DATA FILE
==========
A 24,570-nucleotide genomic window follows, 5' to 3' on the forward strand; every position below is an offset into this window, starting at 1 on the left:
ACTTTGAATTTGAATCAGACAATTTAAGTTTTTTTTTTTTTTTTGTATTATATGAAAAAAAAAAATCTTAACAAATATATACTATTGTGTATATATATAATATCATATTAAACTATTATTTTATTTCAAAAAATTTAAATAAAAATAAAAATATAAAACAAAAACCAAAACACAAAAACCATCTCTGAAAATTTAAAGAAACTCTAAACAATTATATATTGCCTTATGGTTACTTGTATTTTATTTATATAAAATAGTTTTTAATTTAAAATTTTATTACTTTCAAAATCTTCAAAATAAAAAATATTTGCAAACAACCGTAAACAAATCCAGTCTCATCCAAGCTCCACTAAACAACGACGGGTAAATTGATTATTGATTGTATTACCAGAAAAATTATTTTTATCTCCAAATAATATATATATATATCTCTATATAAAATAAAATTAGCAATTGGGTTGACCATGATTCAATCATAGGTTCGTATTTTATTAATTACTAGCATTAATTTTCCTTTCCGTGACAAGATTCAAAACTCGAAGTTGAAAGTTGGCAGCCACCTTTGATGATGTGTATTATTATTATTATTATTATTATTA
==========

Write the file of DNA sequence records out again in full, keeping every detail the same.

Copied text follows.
A 24,570-nucleotide genomic window follows, 5' to 3' on the forward strand; every position below is an offset into this window, starting at 1 on the left:
ACTTTGAATTTGAATCAGACAATTTAAGTTTTTTTTTTTTTTTTGTATTATATGAAAAAAAAAAATCTTAACAAATATATACTATTGTGTATATATATAATATCATATTAAACTATTATTTTATTTCAAAAAATTTAAATAAAAATAAAAATATAAAACAAAAACCAAAACACAAAAACCATCTCTGAAAATTTAAAGAAACTCTAAACAATTATATATTGCCTTATGGTTACTTGTATTTTATTTATATAAAATAGTTTTTAATTTAAAATTTTATTACTTTCAAAATCTTCAAAATAAAAAATATTTGCAAACAACCGTAAACAAATCCAGTCTCATCCAAGCTCCACTAAACAACGACGGGTAAATTGATTATTGATTGTATTACCAGAAAAATTATTTTTATCTCCAAATAATATATATATATATCTCTATATAAAATAAAATTAGCAATTGGGTTGACCATGATTCAATCATAGGTTCGTATTTTATTAATTACTAGCATTAATTTTCCTTTCCGTGACAAGATTCAAAACTCGAAGTTGAAAGTTGGCAGCCACCTTTGATGATGTGTATTATTATTATTATTATTATTATTA